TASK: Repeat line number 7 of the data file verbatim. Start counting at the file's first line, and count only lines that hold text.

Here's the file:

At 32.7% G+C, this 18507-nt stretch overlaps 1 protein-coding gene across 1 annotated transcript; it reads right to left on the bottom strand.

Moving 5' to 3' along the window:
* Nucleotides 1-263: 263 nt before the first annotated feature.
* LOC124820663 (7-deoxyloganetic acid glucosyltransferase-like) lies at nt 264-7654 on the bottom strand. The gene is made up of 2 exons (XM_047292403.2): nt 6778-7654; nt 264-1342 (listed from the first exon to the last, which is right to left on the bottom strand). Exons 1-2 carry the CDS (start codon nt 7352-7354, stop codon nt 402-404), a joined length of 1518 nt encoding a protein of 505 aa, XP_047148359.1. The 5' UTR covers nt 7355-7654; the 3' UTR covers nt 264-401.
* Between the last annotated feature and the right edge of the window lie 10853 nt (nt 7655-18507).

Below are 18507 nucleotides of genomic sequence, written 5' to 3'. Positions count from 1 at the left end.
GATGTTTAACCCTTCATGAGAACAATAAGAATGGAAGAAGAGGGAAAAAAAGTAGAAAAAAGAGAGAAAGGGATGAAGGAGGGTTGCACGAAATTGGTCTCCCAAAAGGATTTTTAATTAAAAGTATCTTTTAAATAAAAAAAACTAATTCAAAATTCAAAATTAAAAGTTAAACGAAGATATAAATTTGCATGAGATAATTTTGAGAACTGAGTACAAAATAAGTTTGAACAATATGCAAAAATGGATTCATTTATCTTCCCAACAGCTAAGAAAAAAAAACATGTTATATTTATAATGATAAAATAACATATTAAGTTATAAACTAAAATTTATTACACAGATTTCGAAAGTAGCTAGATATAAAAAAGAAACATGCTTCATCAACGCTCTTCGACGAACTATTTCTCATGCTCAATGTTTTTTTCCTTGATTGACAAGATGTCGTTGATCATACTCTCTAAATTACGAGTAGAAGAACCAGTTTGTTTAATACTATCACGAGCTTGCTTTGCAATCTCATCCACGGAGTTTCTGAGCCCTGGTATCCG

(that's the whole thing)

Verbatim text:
GATGTTTAACCCTTCATGAGAACAATAAGAATGGAAGAAGAGGGAAAAAAAGTAGAAAAAAGAGAGAAAGGGATGAAGGAGGGTTGCACGAAATTGGTCTCCCAAAAGGATTTTTAATTAAAAGTATCTTTTAAATAAAAAAAACTAATTCAAAATTCAAAATTAAAAGTTAAACGAAGATATAAATTTGCATGAGATAATTTTGAGAACTGAGTACAAAATAAGTTTGAACAATATGCAAAAATGGATTCATTTATCTTCCCAACAGCTAAGAAAAAAAAACATGTTATATTTATAATGATAAAATAACATATTAAGTTATAAACTAAAATTTATTACACAGATTTCGAAAGTAGCTAGATATAAAAAAGAAACATGCTTCATCAACGCTCTTCGACGAACTATTTCTCATGCTCAATGTTTTTTTCCTTGATTGACAAGATGTCGTTGATCATACTCTCTAAATTACGAGTAGAAGAACCAGTTTGTTTAATACTATCACGAGCTTGCTTTGCAATCTCATCCACGGAGTTTCTGAGCCCTGGTATCCG